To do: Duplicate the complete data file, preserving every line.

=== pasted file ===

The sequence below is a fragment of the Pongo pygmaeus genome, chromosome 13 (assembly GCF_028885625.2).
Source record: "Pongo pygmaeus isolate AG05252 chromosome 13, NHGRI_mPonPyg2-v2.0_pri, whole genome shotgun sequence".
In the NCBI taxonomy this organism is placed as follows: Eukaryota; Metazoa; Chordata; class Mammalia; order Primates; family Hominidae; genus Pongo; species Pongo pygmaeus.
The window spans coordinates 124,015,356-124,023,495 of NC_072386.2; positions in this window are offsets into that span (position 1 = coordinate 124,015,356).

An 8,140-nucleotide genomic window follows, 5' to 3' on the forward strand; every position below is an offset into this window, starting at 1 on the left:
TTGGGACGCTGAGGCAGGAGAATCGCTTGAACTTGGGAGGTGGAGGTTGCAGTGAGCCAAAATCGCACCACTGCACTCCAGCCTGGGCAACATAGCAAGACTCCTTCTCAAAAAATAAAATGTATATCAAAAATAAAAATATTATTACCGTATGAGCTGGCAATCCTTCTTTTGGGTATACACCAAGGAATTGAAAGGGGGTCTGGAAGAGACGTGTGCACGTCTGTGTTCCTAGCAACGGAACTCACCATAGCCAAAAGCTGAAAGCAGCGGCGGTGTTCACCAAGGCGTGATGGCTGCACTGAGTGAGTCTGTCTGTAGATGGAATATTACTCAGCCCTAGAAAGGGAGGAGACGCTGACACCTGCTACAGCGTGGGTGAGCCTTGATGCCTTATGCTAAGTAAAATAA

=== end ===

The sequence below is a fragment of the Pongo pygmaeus genome, chromosome 13 (assembly GCF_028885625.2).
Source record: "Pongo pygmaeus isolate AG05252 chromosome 13, NHGRI_mPonPyg2-v2.0_pri, whole genome shotgun sequence".
In the NCBI taxonomy this organism is placed as follows: Eukaryota; Metazoa; Chordata; class Mammalia; order Primates; family Hominidae; genus Pongo; species Pongo pygmaeus.
The window spans coordinates 124,015,356-124,023,495 of NC_072386.2; positions in this window are offsets into that span (position 1 = coordinate 124,015,356).

An 8,140-nucleotide genomic window follows, 5' to 3' on the forward strand; every position below is an offset into this window, starting at 1 on the left:
TTGGGACGCTGAGGCAGGAGAATCGCTTGAACTTGGGAGGTGGAGGTTGCAGTGAGCCAAAATCGCACCACTGCACTCCAGCCTGGGCAACATAGCAAGACTCCTTCTCAAAAAATAAAATGTATATCAAAAATAAAAATATTATTACCGTATGAGCTGGCAATCCTTCTTTTGGGTATACACCAAGGAATTGAAAGGGGGTCTGGAAGAGACGTGTGCACGTCTGTGTTCCTAGCAACGGAACTCACCATAGCCAAAAGCTGAAAGCAGCGGCGGTGTTCACCAAGGCGTGATGGCTGCACTGAGTGAGTCTGTCTGTAGATGGAATATTACTCAGCCCTAGAAAGGGAGGAGACGCTGACACCTGCTACAGCGTGGGTGAGCCTTGATGCCTTATGCTAAGTAAAATAA